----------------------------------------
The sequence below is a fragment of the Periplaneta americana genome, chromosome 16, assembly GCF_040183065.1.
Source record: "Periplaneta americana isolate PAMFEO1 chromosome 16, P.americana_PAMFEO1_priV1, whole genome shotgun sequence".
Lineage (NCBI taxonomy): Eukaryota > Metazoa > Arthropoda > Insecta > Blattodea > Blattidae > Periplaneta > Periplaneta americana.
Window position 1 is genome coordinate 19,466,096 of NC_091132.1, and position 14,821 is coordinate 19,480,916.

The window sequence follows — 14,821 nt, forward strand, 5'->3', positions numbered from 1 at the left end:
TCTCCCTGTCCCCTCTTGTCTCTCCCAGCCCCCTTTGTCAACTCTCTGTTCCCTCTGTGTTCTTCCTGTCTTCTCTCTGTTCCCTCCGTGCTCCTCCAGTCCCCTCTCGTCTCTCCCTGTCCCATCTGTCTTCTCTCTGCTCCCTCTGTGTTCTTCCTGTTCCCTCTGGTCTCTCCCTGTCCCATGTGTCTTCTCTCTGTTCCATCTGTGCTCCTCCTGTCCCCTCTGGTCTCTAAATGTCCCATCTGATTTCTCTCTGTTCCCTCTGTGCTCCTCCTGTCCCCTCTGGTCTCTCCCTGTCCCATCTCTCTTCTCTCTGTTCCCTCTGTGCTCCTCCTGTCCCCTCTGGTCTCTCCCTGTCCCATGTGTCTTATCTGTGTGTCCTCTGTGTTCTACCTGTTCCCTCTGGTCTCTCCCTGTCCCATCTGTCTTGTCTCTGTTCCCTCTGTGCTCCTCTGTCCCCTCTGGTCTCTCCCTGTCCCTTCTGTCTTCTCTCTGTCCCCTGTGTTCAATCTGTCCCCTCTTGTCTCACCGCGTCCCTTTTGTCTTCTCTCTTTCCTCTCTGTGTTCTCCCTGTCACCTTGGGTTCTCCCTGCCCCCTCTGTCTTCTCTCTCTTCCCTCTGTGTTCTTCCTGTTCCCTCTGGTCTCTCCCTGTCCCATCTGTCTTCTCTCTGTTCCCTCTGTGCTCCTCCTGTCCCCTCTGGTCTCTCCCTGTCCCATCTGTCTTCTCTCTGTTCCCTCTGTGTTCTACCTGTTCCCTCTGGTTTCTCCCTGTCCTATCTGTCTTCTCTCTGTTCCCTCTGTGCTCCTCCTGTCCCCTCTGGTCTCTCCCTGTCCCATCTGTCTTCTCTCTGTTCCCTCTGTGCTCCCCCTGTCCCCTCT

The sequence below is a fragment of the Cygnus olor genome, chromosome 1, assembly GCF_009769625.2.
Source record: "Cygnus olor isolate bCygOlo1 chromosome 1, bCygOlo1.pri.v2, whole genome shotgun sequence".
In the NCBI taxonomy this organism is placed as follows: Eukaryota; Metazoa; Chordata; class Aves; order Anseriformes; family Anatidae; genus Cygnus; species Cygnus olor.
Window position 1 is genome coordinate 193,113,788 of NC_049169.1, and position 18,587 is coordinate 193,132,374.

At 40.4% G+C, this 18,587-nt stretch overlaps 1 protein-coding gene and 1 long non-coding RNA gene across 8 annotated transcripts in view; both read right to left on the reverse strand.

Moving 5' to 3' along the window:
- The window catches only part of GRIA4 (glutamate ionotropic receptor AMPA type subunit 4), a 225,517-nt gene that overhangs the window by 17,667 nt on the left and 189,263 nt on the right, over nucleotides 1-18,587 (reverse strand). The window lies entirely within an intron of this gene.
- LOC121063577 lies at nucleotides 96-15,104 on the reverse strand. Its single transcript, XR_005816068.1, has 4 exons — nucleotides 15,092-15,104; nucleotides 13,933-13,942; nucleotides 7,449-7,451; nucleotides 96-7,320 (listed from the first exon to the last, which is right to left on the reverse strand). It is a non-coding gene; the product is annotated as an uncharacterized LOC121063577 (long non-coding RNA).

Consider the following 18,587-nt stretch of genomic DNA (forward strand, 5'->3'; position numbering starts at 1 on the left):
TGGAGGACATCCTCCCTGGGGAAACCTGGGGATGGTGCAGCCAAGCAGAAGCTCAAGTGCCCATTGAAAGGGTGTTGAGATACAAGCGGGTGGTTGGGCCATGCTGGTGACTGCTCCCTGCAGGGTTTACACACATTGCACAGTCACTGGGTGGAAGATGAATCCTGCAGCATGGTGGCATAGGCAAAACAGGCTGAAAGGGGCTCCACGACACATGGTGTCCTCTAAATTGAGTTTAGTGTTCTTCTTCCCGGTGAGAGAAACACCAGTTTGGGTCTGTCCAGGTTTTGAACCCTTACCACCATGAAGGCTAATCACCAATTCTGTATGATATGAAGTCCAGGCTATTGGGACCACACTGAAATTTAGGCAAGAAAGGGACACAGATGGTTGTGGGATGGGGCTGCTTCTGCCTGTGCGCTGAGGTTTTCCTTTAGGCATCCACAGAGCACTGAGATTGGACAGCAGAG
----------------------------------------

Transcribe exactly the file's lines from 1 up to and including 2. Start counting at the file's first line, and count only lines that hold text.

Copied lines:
The sequence below is a fragment of the Periplaneta americana genome, chromosome 16, assembly GCF_040183065.1.
Source record: "Periplaneta americana isolate PAMFEO1 chromosome 16, P.americana_PAMFEO1_priV1, whole genome shotgun sequence".